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Income protection (Part II) – Key concepts


Income protection (Part II) – Key concepts

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In Income Protection -the small print, we highlighted some of the things to consider when buying an income protection policy. In this article, we discuss getting an income protection policy in your own capacity. Particularly if the company you work for already provides this benefit.
First of all, we would like to say that your health is one of your most important assets. If you became too ill to work, it would have a big impact on your life and the life of your dependents. If your employer does not provide such a policy as part of your benefits, we encourage you to think of getting one.
Secondly, if you know about income protection policies, this discussion may seem moot. This is because insurers have a particular clause in their contracts. The clause specifies that if you have more than one income protection policy, then the total payment you would receive upon claiming will not exceed what you were earning before you claimed. Insurers do this to discourage people from committing fraud. If not for this clause, a claimant could end up earning more than they were before they became disabled.
So for many people, having more than one policy would be a waste of money as you would be paying double the premium for the same benefit. However, there are some cases where having a personal policy could be beneficial.

Policy Replacement Ratio

If the policy does not replace your gross salary it may be beneficial to get an additional policy. The income replacement ratio for these policies is usually around 75%. However, this replacement ratio may be lower as the salary used to calculate the benefit may not be your total cost to companyCompanies may exclude things such as retirement contributions or medical aid premiums to make the policy cheaper.
If you were to claim, you will still need to pay for these expenses, but the income you will be receiving will be lower. Depending on how big this gap is, it may be beneficial to get an additional policy. To limit the cost, you can set the benefit for your own policy to be the difference between the pay-out from your company’s policy and your gross salary.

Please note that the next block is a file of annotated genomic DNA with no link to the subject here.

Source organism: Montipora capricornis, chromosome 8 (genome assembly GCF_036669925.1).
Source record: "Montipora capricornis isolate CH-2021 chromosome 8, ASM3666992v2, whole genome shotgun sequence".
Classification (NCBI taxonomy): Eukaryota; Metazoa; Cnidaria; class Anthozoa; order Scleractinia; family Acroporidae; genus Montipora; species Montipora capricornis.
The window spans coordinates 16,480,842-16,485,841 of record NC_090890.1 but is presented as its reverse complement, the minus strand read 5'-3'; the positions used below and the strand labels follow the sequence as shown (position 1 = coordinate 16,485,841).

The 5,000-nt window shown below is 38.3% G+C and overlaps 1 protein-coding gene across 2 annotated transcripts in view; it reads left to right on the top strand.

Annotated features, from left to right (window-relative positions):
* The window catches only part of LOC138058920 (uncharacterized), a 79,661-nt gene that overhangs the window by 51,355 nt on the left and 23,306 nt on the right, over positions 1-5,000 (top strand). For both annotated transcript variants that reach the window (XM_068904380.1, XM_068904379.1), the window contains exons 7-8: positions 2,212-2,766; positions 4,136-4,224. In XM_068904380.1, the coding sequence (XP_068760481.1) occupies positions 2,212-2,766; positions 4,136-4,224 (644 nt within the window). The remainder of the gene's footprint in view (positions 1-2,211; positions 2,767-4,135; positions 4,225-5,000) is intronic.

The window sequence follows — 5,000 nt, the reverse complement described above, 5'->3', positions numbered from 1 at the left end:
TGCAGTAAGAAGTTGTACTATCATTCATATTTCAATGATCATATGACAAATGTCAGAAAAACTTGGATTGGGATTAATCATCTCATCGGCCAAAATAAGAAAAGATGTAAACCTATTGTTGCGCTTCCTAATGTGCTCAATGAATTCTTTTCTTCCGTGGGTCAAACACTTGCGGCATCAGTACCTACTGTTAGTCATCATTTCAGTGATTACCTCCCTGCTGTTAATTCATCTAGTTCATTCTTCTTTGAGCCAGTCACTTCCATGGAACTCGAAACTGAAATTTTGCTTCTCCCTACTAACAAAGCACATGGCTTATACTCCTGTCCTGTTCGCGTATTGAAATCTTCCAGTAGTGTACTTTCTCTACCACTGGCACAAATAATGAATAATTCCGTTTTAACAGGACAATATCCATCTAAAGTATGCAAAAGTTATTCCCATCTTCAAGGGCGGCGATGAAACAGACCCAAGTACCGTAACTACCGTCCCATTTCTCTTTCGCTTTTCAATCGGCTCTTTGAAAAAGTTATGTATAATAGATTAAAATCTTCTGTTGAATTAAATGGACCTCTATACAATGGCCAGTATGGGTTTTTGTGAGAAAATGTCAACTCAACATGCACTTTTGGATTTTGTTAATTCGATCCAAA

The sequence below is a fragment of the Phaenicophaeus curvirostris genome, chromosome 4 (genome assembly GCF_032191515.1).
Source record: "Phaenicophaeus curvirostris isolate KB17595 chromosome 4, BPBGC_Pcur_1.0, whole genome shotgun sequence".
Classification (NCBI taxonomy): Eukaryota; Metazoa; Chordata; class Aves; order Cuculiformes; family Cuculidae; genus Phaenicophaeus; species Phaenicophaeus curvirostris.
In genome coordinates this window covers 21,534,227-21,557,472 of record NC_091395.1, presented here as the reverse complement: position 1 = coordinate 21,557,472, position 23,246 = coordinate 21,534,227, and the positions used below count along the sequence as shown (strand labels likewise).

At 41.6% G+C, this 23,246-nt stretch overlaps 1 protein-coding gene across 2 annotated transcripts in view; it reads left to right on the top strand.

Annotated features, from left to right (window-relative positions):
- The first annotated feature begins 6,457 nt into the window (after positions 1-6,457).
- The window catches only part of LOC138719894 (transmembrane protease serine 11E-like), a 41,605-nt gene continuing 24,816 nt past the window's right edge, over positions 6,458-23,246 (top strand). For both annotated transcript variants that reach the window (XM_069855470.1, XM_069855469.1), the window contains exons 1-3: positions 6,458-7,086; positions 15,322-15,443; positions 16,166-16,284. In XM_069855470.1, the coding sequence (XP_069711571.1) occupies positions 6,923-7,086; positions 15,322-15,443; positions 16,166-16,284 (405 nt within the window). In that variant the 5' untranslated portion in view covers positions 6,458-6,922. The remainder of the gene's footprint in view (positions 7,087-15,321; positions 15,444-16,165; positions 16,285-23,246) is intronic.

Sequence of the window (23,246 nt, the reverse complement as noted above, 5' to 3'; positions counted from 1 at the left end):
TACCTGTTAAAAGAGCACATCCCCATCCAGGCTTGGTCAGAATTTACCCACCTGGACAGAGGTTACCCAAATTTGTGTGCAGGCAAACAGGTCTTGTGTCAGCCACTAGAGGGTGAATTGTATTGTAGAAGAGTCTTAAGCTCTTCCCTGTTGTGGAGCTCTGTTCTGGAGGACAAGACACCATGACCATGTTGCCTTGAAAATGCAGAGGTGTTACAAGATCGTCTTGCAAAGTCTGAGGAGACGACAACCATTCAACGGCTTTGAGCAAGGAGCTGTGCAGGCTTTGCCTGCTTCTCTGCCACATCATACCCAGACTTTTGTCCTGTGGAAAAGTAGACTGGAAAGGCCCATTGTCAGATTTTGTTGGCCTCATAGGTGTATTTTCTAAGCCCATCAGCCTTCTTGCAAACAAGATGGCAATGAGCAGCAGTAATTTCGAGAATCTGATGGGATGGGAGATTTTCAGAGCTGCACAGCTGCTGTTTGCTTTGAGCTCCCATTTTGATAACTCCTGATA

Policy Claim Definitions

Depending on your profession, there may be a discrepancy between the level of disability that will stop you from being able to work, and the level that will trigger a claim on the policy. For example, a pilot can lose their license due to a small physical impairment that does not affect their day to day life. Whilst putting them below the strict health standards required by their profession.
If their policy definition is for example based on their inability to do any job, then they will not be able to claim. If you work in a profession that requires a higher than normal physical fitness level, it may be beneficial for you to get a personal policy that has a claim definition tailored to your profession.

Policy Term

Most policies will pay you a benefit until you reach retirement age. If your policy only pays a benefit for a few years or worse a few months, then it may be beneficial to get a policy in your own capacity.
If your company’s policy only pays for a few months, you may be able to get a personal policy with a waiting period equal to the payment period of your company’s policy. This means your company’s policy will pay your benefit for the first few months and then your personal policy will start paying a benefit from then until your chosen retirement age.

Future Plans

If you are considering leaving your employer and starting your own business, it may be beneficial to take out a personal policy. This is because once you leave the company that benefit will fall away.
The above scenarios are examples of situations where having more than one income protection policy could be beneficial. As always, we encourage you to consult a financial advisor for advice that is tailored to your specific situation.


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Chris holds an Honours degree in Actuarial Science from the University of Pretoria. He works as an Actuarial Analyst in a Group Life Insurance role at a JSE Top 40 financial services company. Chris loves playing drums and is currently learning how to play the bass guitar.

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